The health crisis caused by Covid-19 allowed the outlines of the “world after” to be drawn, which the press and professionals echoed: the formulation – although polemical – implies an idea of change that was largely accelerated by this historical period. In the world of higher education, schools, training organizations and universities have had to adapt to not only offer their courses online during lockdown but also reinvent tomorrow’s pedagogy for the very near future: the start of the school year in September 2020.
The famous digital transformation is now underway in higher education. And in the context of this transformation of teaching that is leading to the pedagogy of tomorrow, the words pairagogy, blended learning, peer learning, flipped classroom, synchronous online courses, etc., have flourished in the speeches of teacher-researchers, school directors and professional speakers. Let’s take a look at all these methods, not as new as they seem.
These formulations most often blur the vision of tomorrow’s pedagogy, including for the first people concerned by this transformation: the teachers. However, these teaching methods are not so new in the world of education: they have had to adapt to the boom of online education. For schools and universities used to face-to-face teaching, the challenge is to appropriate these methods and transpose them to their teaching, while taking into account the health reality imposing rules of physical distance to limit the spread of the epidemic.
INSEEC’s MSc & MBA programs have opted for a blended learning approach: a mix of face-to-face and distance learning, with courses delivered synchronously or asynchronously. We offer you an insight into these different teaching methods.
Peer learning, also known as pairarogy or collective learning
Peer learning, also known as collective or peer learning, is a learning technique that promotes collaboration and teamwork to acquire knowledge. In fact, it is the students who, from various elements given beforehand by their teacher, must answer a problem without his intervention.
The students have to work together, each one learning from the other to answer the problem posed by the teacher. In this context, the teacher intervenes to guide and advise the students without helping them to clearly answer the problem.
Course delivered synchronously
A synchronous course (whether face-to-face or distance learning) implies immediacy: the course takes place in real time for all students in a given time slot, regardless of how the module materializes (on site in the classroom or via videoconferencing on telecommunication tools).
Course delivered asynchronously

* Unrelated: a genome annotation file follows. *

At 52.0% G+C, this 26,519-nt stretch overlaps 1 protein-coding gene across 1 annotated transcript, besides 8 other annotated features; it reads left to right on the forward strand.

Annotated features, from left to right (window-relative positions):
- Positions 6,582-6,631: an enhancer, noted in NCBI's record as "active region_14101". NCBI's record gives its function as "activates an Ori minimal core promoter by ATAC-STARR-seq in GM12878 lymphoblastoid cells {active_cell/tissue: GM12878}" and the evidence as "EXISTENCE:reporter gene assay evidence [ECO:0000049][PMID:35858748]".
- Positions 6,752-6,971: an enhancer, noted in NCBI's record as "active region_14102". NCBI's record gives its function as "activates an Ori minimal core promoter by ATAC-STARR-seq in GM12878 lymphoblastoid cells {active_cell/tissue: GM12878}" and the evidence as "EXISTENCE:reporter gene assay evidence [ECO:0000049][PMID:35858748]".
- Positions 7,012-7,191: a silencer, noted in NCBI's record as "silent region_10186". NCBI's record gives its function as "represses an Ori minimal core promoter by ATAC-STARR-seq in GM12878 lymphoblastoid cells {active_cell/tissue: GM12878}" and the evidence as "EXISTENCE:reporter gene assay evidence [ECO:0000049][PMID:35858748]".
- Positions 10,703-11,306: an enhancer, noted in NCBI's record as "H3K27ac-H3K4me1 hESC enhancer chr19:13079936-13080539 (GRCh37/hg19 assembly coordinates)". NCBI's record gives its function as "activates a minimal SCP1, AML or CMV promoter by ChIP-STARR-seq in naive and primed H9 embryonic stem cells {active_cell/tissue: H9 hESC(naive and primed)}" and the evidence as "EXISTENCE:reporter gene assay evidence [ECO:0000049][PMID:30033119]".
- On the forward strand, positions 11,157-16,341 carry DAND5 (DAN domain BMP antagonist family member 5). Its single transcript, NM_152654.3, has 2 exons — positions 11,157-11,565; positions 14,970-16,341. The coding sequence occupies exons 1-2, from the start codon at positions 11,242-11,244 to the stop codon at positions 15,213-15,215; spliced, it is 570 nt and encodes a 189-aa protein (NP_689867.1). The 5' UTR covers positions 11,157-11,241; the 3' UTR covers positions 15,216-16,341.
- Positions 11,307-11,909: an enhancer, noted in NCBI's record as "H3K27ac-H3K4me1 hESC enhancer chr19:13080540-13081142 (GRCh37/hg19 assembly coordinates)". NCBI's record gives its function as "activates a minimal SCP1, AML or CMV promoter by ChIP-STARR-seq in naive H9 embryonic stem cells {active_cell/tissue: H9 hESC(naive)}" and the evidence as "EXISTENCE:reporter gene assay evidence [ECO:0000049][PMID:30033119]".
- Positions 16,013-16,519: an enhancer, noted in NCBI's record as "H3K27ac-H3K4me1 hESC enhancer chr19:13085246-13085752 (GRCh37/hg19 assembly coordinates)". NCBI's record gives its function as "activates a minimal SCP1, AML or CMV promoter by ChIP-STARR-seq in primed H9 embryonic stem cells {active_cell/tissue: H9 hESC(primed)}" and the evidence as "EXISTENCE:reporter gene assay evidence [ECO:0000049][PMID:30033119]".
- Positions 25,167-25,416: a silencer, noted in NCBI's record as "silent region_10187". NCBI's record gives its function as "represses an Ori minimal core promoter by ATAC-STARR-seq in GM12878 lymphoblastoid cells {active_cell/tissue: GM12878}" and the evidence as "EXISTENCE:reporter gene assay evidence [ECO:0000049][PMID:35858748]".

The asynchronous sequence course allows the student to take the course at their convenience during the week or according to the time allotted by the teacher in order to take note of the teaching resources that have been made available to them for that particular module. Educational activities can take many forms, such as forums, quizzes, video viewing, etc.
What is the flipped classroom?
The flipped classroom is a way of approaching pedagogy more than a teaching method: students receive courses in the form of online resources that they consult at home. They must become familiar with these different resources before the beginning of the class and/or the synchronous module: hence the idea of the “flipped classroom”.
This pedagogical modality frees up time during the synchronous sequence to organize activities, group projects and exchanges. There are many variations, but the main idea is that the teacher is no longer at the center of the students’ education but becomes a conduit for exchange and ideas between students, and learns from them.
Redesign of physical teaching spaces
These different teaching methods are also combined with a reappropriation of classroom space: in certain courses, face-to-face and distance learning can be done at the same time. A part of the students will be present in the classroom, while the other will follow the module remotely. This complementarity forces teaching professionals to rethink classrooms.
In the same way, during flipped classes or peer learning, this reflection on the reorganization of the space must be taken into account. The teacher is no longer in front of an audience but is part of the audience in its own right: how can we rethink the physical place of the speaker with these more prevalent teaching methods?
So many avenues of reflection and questions that higher education professionals must think about in order to reinvent the pedagogy of tomorrow. Next date: September 2020, to put all these modalities into practice in a blended learning context!”Updated 24 February 2022